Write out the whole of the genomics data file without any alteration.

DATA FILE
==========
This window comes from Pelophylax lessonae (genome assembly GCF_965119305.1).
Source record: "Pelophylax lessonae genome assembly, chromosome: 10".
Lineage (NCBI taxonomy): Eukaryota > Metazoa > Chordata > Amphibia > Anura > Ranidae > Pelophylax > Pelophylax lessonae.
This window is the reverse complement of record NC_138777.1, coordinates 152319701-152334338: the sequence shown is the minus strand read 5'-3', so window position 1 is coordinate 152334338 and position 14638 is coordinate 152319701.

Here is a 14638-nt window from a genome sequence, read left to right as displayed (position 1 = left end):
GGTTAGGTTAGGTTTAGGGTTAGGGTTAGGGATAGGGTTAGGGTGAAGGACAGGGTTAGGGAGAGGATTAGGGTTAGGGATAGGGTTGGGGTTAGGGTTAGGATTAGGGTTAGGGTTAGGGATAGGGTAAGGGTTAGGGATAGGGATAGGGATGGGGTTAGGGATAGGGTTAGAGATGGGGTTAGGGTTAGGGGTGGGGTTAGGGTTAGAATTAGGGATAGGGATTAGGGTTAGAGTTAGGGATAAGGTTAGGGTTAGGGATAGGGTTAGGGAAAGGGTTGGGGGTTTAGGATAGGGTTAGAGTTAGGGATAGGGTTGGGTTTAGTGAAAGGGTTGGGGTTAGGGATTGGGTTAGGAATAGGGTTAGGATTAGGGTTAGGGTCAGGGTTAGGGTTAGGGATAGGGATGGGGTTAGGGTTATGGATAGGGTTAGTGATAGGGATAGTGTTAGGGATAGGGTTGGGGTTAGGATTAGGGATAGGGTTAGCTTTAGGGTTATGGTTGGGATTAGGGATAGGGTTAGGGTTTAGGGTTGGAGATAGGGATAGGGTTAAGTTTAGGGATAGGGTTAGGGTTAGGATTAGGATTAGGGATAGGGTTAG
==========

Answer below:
This window comes from Pelophylax lessonae (genome assembly GCF_965119305.1).
Source record: "Pelophylax lessonae genome assembly, chromosome: 10".
Lineage (NCBI taxonomy): Eukaryota > Metazoa > Chordata > Amphibia > Anura > Ranidae > Pelophylax > Pelophylax lessonae.
This window is the reverse complement of record NC_138777.1, coordinates 152319701-152334338: the sequence shown is the minus strand read 5'-3', so window position 1 is coordinate 152334338 and position 14638 is coordinate 152319701.

Here is a 14638-nt window from a genome sequence, read left to right as displayed (position 1 = left end):
GGTTAGGTTAGGTTTAGGGTTAGGGTTAGGGATAGGGTTAGGGTGAAGGACAGGGTTAGGGAGAGGATTAGGGTTAGGGATAGGGTTGGGGTTAGGGTTAGGATTAGGGTTAGGGTTAGGGATAGGGTAAGGGTTAGGGATAGGGATAGGGATGGGGTTAGGGATAGGGTTAGAGATGGGGTTAGGGTTAGGGGTGGGGTTAGGGTTAGAATTAGGGATAGGGATTAGGGTTAGAGTTAGGGATAAGGTTAGGGTTAGGGATAGGGTTAGGGAAAGGGTTGGGGGTTTAGGATAGGGTTAGAGTTAGGGATAGGGTTGGGTTTAGTGAAAGGGTTGGGGTTAGGGATTGGGTTAGGAATAGGGTTAGGATTAGGGTTAGGGTCAGGGTTAGGGTTAGGGATAGGGATGGGGTTAGGGTTATGGATAGGGTTAGTGATAGGGATAGTGTTAGGGATAGGGTTGGGGTTAGGATTAGGGATAGGGTTAGCTTTAGGGTTATGGTTGGGATTAGGGATAGGGTTAGGGTTTAGGGTTGGAGATAGGGATAGGGTTAAGTTTAGGGATAGGGTTAGGGTTAGGATTAGGATTAGGGATAGGGTTAG